Dr. Dre’s contribution to the world of rap is colossal and may never be matched. Gangsta Rap, G-funk, mentor to some of the biggest names in the history of the genre, as well as a successful solo artist in his own right — Dre has done it all. However, early in his career, Dre played with World Class Wreckin Cru — an old-school rap/funk outfit, still clearly suffering from a slight disco hangover. It’s clear that Dre took elements of the sound with him into his later career, though it’s a shame the gold lame suits didn’t make it through the transition to gangsta rap.

Billy Joel

We all do things in our younger years that make us wince later in life. For Billy Joel, the sight or sound of his pre-Piano Man band, Attila, might conjure flashbacks worse than any acid-induced one. Joel and some other guy were a short-lived organ-drum combo whose only album ranks as the worst of all time. It seems the idea was to do with the Hammond what Hendrix had done with the guitar a few years earlier – hence the endless, directionless, tuneless, and utterly joyless meanderings. Clearly Joel is having more fun twiddling with his organ than the record-buying public was. Enough members of ‘60s hippiedom had sobered up to realize what a waste of talent and electricity Attila were, and they split after one album. The cover alone is ridiculous, the band dressed as barbarian Huns in what seems to be a meat locker. If you thought you couldn’t loathe Joel’s music more than you do, you haven’t heard Attila.

Steve Aoki

To some, DJ Steve Aoki is a loudmouth, a holy fool, an egotistical maniac, jumping up and down to his own rhythms. To others, he is pumped-up sonic ringleader, coaxing his crowd into places that they didn't know they wanted to go until they got there. Anyway, the Aoki of yore played music seemingly very at odds with his current career as EDM’s hardest-working DJ – punk thrashings that seem more Anthrax than Aoki. However, it’s frenetic, and the snooze button is sonically smashed — something Aoki now does to rhythms of a different kind and to throbbing mosh pits of a much larger size.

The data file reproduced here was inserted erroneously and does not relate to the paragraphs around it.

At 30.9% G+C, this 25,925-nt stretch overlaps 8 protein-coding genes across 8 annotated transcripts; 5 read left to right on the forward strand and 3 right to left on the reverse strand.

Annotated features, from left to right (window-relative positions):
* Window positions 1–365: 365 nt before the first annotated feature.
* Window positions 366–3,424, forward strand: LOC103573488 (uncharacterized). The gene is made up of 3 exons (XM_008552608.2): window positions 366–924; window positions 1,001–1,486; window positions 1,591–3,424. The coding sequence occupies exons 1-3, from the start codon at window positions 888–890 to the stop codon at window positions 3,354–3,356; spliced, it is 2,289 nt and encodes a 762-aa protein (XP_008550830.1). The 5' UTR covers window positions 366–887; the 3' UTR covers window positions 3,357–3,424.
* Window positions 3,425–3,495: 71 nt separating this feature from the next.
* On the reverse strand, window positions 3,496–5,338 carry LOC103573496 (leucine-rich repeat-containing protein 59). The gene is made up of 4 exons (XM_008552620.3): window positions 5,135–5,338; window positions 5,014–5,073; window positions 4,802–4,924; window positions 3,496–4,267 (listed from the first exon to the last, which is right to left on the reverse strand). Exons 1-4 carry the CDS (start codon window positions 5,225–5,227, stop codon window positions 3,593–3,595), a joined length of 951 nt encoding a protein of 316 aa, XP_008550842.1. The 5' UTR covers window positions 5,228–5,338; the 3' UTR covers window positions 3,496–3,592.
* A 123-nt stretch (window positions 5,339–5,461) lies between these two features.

Billy Idol

Before Billy went global with his MTV-endorsed glam punk of the mid-’80s, he was the photogenic face of London punk group Generation X — better-looking than Johnny Rotten or Joe Strummer, even if the music wasn’t as good. Many fans of the band recoiled when Idol mania swept America, feeling that the sneer of old now seemed choreographed and empty, suiting the style-over-substance gloss that epitomized the decade. However, Idol has never taken himself too seriously, and at recent shows he’s been rolling out old Generation X numbers, leaving even the punk purists of yesteryear smiling.

George Michael

The biggest saboteur of George Michael’s career over the past few years has been George Michael himself. Lewd acts in toilets and public parks, possession of drugs, a tendency to careen his car off the road (the last incident resulting in a short spell in jail) – the “Faith” star’s private life is talked about more than his music these days. It's a shame, really, because George has a sumptuous voice and has written more than the odd stellar track or two in his time.

The origins of Michael’s greatness can be seen in the act that made him — Wham! The duo of George Michael and Andrew Ridgley were much more than super-tanned white boys with massive hair and shuttlecocks down their short shorts. Essentially, they created great pop music.

Pop is supposed to be occasionally silly, and the sight of George and especially Andrew bopping goofily to gobbledygook is something from the ’80s that has aged surprisingly well and in many ways provided the template for the slew of boy bands that followed. In truth, the world would be a slightly worse-off place if Wham! had not existed. Keen ears await news of a reunion.

Justin Timberlake

There’s an occasional tendency to go on the charm offensive to vomit worthy levels, but for many, J.T. is the showman of the past ten years. His razzmatazzy pop, grind-provoking R&B, and a falsetto that can cause men and women to spontaneously explode have garnered him millions in sales, Grammys, and national-treasure status (even the critics like him). He, of course, has a respectable acting career now to boot.

All in all, there’s probably more chance of North and South Korea reuniting than his former boy band ’NSync.
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Steve Brennan